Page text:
Can I Leave Now? (ms)

I imagined the other day that I had no electronic devices; no computers, phones, things like that. Oh what a world I imagined.

The world of electronics is mine, to a certain degree at least. While I maintain a grip on reality I also allow myself to become part of the place created for us by technology and Madison Avenue. In short, they build it and I come convinced by advertising that I absolutely positively must have the newest device on the market. Should I not friends will laugh at me, scoff at the now six month old virtual antique I carry. To be sure I don’t buy everything offered for there is only so much money in the pot but I have had my share over the years.

It is a fascinating place, Electronicville. When in it you can talk to people around the world with a few key strokes .Of course a world of trouble awaits if one is not careful but that we already know enough about, or should. I have a friend in Japan who communicates regularly and even helps to distribute these pieces to her English speaking friends. I have learned a thing or two about the country through her and so that was good.

When the earthquakes and tsunami hit Japan I could go to the Web and watch the whole series of events almost as they happened. I went out that day to do some errands but no problem keeping in touch for my phone is almost as good as my computer in that regard. I am in touch with the world day and night if I want to be and I suppose that can be a problem.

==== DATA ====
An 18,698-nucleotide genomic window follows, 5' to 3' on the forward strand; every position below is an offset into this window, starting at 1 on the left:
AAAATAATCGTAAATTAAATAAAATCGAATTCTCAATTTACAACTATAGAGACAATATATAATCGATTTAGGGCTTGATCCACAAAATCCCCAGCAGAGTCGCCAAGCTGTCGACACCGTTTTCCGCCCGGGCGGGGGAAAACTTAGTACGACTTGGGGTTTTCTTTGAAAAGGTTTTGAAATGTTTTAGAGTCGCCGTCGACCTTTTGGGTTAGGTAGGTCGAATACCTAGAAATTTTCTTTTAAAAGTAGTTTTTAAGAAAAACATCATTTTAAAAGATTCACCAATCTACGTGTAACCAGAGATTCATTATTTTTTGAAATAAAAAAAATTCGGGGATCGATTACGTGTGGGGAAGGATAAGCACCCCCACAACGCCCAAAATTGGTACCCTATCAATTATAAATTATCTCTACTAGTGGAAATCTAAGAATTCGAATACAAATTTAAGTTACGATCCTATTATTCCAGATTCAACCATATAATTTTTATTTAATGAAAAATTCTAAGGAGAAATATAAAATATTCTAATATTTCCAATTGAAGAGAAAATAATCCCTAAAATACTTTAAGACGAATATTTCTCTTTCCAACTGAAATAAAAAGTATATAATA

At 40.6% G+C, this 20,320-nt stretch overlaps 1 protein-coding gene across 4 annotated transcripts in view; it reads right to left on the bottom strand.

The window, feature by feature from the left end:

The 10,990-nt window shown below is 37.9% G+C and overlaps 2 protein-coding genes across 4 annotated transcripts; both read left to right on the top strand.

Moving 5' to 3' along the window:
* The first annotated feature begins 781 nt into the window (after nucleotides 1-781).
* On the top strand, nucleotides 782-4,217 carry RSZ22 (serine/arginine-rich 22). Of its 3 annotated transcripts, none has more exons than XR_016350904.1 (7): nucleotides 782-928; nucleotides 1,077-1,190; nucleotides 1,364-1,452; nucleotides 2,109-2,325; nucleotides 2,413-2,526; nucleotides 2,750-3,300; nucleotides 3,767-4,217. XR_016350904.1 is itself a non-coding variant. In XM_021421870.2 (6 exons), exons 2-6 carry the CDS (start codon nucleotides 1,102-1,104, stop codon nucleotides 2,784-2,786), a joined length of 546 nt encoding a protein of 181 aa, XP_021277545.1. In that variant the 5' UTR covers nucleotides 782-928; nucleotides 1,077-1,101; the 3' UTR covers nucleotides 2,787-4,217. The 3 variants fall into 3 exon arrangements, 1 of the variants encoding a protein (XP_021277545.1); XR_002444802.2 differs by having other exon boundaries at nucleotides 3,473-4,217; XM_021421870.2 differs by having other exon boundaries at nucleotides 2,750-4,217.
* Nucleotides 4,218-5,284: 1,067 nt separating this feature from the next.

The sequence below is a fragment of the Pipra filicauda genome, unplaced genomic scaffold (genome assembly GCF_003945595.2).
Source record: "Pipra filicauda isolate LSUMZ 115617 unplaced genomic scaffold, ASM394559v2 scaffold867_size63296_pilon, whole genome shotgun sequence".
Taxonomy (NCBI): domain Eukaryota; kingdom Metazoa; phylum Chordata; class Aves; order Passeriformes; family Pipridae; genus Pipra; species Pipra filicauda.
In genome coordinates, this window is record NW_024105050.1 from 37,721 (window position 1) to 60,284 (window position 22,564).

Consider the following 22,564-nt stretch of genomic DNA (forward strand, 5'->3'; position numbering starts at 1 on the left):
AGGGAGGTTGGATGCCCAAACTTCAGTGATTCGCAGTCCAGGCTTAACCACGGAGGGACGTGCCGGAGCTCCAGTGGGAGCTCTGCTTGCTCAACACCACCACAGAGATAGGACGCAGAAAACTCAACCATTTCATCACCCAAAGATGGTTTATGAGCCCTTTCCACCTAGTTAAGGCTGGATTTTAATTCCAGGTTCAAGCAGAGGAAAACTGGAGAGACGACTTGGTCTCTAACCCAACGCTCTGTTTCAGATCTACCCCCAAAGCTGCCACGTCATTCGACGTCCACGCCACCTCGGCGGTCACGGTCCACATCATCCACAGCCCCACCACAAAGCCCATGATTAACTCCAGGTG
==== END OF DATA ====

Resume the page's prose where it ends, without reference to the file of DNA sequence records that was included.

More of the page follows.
The ties that bind me to Electronicville work 24/7 including holidays. There is not a moment of the day I do not have access to the world at my fingertips or sitting on my lap. My friend in Japan might as well be one town away but therein lies the rub, as I see it.

I can become addicted to it all and I confess I have at least to some degree. I need my “fix” of news, gossip, chatter and email not to mention a text massage or six each day. My imagination took me back to not many years ago when none of this stuff existed. Yes, there was a time.

No phone in my pocket so I had to wait until I got home or a place where there was one I could use. My calendar was paper and fit in my shirt pocket, the place where y phone now often is between calls, texts and news updates. My news came to the television in the evening, between six and seven; there were evening and morning newspapers. I paid my bills by mail and when I wanted to I used nice paper or a card to write a note or letter to a friend or someone in the family. None of that exists in Electronicville, where I live and work today. My world never really stops for I am never really disconnected from it so there is little time for real conversation, writing a good letter in my own hand or even smelling the roses. This all makes me wish someone would cancel my passport to Electronicville.

–Mike Stevens

~ by admin on June 20, 2011.

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